So much for the one-bad-game theory.
If there was some faint hope among New York Rangers fans that the 9-2 thrashing administered to their team by Tomas Hertl and the San Jose Sharks was a one-off, it took all of 20 minutes and 17 shots for the Anaheim Ducks to disabuse them of that notion on Thursday night.
The Blueshirts bombed again, this time by a score of 6-0, leaving them with three brutal losses to show for their first four games. They've been outscored 20-6, have just three even-strength goals to their credit, and are being outshot by an average of 10 chances per game. They face the prospect of another lopsided match on Saturday against the very dangerous St. Louis Blues, followed by five more games on the road.
It's early, sure, but not too early to say the Rangers are in trouble. And it's a good bet the team that started the season with a 4-1 loss in Phoenix won't be the same one that finally plays its home opener on Oct. 28 against the Canadiens.
The Rangers have been out of sorts since the start of training camp, and an awkward transition to the system implemented by new coach Alain Vigneault is getting much of the blame.
It's a fundamental shift, to be sure. Instead of shot blocking and lane jamming and quick dumps, Vigneault asks his defenders to make smart plays with the puck, to join the rush, to create odd-man opportunities. It's the sort of up-tempo style that most players crave, but this group -- one that GM Glen Sather built to play John Tortorella-style hockey -- can't seem to handle the responsibilities that go along with the freedom.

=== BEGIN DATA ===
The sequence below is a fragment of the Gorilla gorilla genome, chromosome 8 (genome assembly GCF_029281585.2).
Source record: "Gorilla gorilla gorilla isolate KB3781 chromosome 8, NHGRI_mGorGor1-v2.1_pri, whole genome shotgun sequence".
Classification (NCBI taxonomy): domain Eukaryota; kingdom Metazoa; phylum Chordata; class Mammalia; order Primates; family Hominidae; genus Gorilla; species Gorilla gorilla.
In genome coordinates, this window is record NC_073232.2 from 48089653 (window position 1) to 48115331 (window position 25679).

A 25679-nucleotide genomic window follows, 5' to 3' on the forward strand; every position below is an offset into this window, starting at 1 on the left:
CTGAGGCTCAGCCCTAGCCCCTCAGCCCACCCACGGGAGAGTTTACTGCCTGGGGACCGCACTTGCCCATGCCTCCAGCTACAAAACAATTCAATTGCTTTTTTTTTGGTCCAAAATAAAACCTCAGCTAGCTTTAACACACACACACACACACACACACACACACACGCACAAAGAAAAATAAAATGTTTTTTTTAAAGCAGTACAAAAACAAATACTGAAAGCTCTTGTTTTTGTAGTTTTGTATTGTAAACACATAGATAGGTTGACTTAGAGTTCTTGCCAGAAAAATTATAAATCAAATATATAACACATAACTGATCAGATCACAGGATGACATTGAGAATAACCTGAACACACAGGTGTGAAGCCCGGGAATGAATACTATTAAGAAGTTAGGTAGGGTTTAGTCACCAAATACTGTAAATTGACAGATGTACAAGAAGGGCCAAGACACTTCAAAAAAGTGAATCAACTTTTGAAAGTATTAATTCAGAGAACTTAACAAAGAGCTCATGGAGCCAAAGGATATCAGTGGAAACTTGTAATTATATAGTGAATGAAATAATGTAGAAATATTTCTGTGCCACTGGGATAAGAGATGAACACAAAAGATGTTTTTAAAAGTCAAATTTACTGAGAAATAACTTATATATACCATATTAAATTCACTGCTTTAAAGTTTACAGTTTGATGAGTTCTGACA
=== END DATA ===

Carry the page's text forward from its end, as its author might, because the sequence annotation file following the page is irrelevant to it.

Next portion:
There's no system that requires Ryan McDonagh to allow Corey Perry the time and space feather a pass to the front of the New York net, or that tells Dan Girardi to slide in an effort to block that pass instead of simply tying up Ryan Getzlaf, who was left wide open to tap Anaheim's first goal of the night past Henrik Lundqvist. Or one that tells players to stand still in the defensive zone and attempt poke checks instead of physically engaging in battles for the puck.
"We know what to do," Girardi said on MSG's Thursday night broadcast. "AV gave us the game plan. We all know it. It’s been a long time since training camp started and being on the road doesn’t matter. Everyone knows what we have to do -- we just refuse to be in front of the net. We have to be strong in front and make sure we have our check, and when guys are tired we gotta get the puck out, ice it, get the pressure out of our zone. If we are not going to manage the puck well, we are going to keep getting scored on. We gotta get the puck out and live to fight another day."
Seems simple enough, right? Because it is. These guys have been making these plays all their lives, but right now, McDonagh, Girardi, John Moore and Michael Del Zotto are collectively playing the worst hockey of their careers. They're not alone in their struggles, but they're the most obvious problems. They've been soft, sloppy and unfocused. And that's on them, not the system.
It's on them to adapt.
If they can't, the pressure falls on Sather to make changes.
But what options does he have?
There's always the shake-up trade, but with around $500,000 in cap space and few movable roster parts, there aren't a lot of options -- although the Blue Jackets always seem to pick up the phone.
A call-up or two seems inevitable, but it's foolish to expect that anyone down on the farm is going to kick this thing back into gear.
So maybe Sather writes this off as the inevitable byproduct of the coaching change and a wacky West Coast-based exhibition swing. And he waits. He waits for Rick Nash to come back from his latest bout with "headaches" and for Derek Stepan to get his game in gear after missing most of camp and for Lundqvist to get past trying to do everything by himself out there. But if this descent into chaos continues, waiting won't be an option much longer.